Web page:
From horsepower, engine speed, and acceleration, these are the common reference numbers used to indicate a car’s performance that everyone knows about. However, when it comes to understanding both terms, plenty of people, even car enthusiasts can get it mixed up. If horsepower is a standard measurement in all vehicles, what does torque stand for? We’ll explain it below.
What is Horsepower
Horsepower, similarly to torque is a measurement unit used to indicate how much power an engine can output. It is also measured to determine how fast work can be done by an engine. In theory, the higher the horsepower, the more power is sent to the wheels and the faster a car can go. However, there are other elements that play a role in your horsepower such as a vehicle’s weight. A heavier car needs more horsepower to move – if both cars produce the same horsepower, the lighter one out of the two will accelerate the fastest.
In addition, your vehicle drivetrain also plays a factor in your horsepower output. Rear Wheel Drive (RWD) cars suffer from an issue called drivetrain loss. This can be attributed to the mechanical works of the vehicle. Once an engine dishes out energy, it gets transferred to the flywheel, transmission, driveshaft, and axels; losing a handful amount of power in the process. Generally, manufacturers display an engine’s horsepower on paper and not at the wheels. To measure the true horsepower of your vehicle, it’s best to take it to a dynamometer test at a tuning workshop.
What is Torque
On the other hand, torque is a measuring unit used to determine the amount of force applied to rotate an object around an axis. Commonly displayed in pound-feet (lb-ft) or newton meters (nM), torque is everywhere when there is motion. Even something as mundane as twisting a doorknob to opening a jar lid has a small traceable amount of torque. In the automotive industry, torque is measured based on the force the driveshaft is subjected to. Torque has a correlation with the number of revolutions per minute (RPM) it produces. The higher the torque, the higher the RPM.
Torque is generated from the engine pistons reciprocating up and down on the engine’s crankshaft. This motion causes the crankshaft to rotate or spin rigorously. The power is then sent to the wheels through the engine transmission and the drivetrain. Often, this gets confused with either one being the latter when it comes to measuring the output of a vehicle and commonly confused with horsepower.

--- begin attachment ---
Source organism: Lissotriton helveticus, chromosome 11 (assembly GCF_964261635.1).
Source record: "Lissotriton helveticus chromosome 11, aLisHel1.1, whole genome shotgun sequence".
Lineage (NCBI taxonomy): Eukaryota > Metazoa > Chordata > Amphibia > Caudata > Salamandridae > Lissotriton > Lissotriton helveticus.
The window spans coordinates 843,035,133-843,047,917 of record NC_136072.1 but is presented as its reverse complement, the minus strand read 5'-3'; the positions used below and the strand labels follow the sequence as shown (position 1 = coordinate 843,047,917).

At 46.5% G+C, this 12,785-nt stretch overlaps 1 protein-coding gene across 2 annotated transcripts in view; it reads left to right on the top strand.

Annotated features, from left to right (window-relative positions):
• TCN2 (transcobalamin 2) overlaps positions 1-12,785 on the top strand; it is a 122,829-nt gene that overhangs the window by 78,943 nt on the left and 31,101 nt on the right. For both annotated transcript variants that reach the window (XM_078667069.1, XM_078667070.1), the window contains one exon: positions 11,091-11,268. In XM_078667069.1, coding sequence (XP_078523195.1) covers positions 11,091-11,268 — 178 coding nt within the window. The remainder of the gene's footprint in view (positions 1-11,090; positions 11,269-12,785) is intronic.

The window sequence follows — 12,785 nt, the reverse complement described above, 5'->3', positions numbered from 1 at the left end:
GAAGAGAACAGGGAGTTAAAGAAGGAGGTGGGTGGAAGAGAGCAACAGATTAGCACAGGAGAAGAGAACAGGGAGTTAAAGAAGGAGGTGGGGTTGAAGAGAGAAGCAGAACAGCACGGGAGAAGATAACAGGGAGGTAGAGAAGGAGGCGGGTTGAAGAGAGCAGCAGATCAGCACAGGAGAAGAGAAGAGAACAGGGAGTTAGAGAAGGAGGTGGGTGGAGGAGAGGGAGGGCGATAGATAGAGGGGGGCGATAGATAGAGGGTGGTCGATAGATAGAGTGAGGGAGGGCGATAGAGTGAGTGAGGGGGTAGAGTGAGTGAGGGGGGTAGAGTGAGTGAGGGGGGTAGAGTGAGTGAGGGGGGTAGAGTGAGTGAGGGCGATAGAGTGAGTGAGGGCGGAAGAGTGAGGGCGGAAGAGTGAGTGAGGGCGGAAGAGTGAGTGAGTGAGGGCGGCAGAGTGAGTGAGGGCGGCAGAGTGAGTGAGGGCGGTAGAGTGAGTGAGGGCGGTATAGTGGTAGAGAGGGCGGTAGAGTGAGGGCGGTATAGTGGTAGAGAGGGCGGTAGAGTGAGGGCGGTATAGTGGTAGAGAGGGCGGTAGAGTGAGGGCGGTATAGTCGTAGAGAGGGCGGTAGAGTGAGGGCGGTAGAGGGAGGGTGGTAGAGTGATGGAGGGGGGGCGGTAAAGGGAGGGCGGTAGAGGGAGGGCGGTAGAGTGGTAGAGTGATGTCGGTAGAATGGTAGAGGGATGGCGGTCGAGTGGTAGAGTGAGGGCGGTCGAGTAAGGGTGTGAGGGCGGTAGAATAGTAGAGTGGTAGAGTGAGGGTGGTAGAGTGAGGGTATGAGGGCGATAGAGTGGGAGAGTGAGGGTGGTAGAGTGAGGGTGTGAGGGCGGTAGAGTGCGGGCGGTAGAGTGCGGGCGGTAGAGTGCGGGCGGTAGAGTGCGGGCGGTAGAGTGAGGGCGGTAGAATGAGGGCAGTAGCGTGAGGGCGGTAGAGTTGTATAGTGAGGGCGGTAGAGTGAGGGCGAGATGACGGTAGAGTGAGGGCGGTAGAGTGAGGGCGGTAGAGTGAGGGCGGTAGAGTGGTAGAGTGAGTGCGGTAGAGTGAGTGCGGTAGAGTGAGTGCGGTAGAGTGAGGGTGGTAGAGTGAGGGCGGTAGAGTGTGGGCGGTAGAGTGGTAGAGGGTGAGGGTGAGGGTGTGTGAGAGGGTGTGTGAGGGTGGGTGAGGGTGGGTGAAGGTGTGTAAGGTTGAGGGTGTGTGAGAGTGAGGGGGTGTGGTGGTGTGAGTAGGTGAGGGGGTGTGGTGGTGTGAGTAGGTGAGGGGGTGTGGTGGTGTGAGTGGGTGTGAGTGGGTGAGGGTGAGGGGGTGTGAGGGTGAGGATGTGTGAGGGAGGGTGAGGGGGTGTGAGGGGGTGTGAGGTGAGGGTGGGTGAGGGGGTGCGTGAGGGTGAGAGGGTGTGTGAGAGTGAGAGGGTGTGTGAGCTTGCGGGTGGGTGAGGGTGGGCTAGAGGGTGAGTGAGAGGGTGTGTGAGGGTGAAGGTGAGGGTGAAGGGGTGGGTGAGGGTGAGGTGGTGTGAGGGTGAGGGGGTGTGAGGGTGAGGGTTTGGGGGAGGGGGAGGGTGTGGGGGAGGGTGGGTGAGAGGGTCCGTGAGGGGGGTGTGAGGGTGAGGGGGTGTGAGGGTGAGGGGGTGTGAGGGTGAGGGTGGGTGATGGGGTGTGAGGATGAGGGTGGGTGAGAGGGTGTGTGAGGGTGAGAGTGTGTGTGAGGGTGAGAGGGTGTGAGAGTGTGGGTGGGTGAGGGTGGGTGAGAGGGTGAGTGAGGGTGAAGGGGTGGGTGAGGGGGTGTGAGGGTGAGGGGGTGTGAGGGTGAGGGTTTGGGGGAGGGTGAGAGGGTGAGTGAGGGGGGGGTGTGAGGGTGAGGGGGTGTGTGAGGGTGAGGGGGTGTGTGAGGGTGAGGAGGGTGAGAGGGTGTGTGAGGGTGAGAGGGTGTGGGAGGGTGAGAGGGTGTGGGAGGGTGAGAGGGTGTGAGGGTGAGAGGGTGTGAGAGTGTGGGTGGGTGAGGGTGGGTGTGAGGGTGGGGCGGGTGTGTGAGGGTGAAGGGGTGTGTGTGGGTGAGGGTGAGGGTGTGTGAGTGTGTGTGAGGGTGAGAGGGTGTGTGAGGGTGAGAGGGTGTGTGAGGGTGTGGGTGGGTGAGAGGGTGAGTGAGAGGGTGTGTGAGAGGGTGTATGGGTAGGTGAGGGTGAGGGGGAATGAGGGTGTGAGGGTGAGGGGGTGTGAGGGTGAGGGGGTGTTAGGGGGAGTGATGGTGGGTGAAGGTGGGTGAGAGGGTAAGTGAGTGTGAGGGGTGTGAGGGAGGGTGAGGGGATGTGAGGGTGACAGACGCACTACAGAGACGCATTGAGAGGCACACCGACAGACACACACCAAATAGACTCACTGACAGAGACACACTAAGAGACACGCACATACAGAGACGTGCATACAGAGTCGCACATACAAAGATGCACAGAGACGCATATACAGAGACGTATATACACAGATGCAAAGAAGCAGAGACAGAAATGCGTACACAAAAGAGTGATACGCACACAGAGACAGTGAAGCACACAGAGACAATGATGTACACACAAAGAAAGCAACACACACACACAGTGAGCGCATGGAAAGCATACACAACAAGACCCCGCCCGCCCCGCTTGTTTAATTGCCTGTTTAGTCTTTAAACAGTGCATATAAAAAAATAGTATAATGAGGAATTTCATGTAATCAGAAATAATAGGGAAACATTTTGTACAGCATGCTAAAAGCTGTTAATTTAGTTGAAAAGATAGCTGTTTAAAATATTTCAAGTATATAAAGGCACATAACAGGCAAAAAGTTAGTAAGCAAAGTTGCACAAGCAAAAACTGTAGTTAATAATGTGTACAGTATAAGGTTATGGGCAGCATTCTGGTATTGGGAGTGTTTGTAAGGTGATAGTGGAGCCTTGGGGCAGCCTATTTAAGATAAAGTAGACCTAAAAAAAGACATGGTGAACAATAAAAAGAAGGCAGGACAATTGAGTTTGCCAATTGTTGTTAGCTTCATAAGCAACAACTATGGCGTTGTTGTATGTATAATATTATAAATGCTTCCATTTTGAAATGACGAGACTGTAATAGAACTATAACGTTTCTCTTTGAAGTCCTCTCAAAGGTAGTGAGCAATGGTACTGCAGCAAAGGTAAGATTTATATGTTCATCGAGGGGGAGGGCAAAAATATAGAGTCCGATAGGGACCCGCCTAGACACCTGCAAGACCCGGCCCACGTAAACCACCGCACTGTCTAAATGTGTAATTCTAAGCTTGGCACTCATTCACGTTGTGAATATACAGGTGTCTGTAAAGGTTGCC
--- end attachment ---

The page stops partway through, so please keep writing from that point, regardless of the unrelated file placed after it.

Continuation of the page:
Bonus: What is Revolutions per Minute (RPM)
Revolutions per minute (RPM) is an angular frequency used to measure how an object can rotate around its axis per minute. For example, if an object spins around its axis for one minute, it has 60 RPM as there are sixty seconds in a minute. In car engines, RPM is measured by how fast an engine’s crankshaft rotates in a minute.
RPM is usually shown to the driver through the tachometer installed in the car and is increased the longer the driver keeps their foot down on the throttle. Your vehicle’s RPM will accelerate with RPM and then slowly decrease due to your gearbox and transmission upshifting to lower gear ratios in favor of top speed rather than acceleration.
How Do the Two Differ from Each Other
A common misconception between these two terms is they are the same. While both are important factors to indicate your vehicle performance, these terms are closely related but have slight differences. It’s best to consider both numbers in your car if you’re looking for performance.
When choosing a car, horsepower is a good reference for how much a car can dish out in acceleration but torque will be showing you how much RPM the car is capable of producing when you hit the throttle. For example, a sports car has high horsepower, yet it struggles to tow a trailer. A truck, on the other hand, has a lower horsepower, but it can tow a trailer due to its high torque engine.
In simple terms, torque is the capacity to do work, horsepower is how quickly a task can be accomplished. That’s why the performance of sports cars is usually measured in horsepower while trucks and other utility vehicles are measured in torque.
Which is More Important if You’re Looking for Power
Generally, horsepower should be what you’re looking for in a sports car, and torque should be used for heavy-duty vehicles like trucks. A sports car is akin to a marathon athlete while a truck is akin to a heavy-lifter. A marathon athlete cannot lift 80 kgs, but a heavy-lifter can, and it goes vice versa for running a marathon. If a car has too much torque, the driver would have difficulty controlling the vehicle when they hit the throttle. Similarly, if a car has too much horsepower, it would be too fast and unstable for public roads. Thus, it is important to prioritize one for the other when choosing or modifying your car.
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In addition, each CARSOME Certified car offers great value with the following promises:
- Fixed price: What you see is what you’ll be paying for. CARSOME has no hidden fees for all our vehicles so you’ll know what you’ll be paying for.
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Get your dream car with CARSOME Today!
What started off as a simple hobby of collecting die-cast cars grew to become an obsession with the real deal. Dabbled in property for a year before making a career change to follow his passion for cars. Drives a 2016 Nissan Almera daily with dreams of upgrading to a Toyota one day.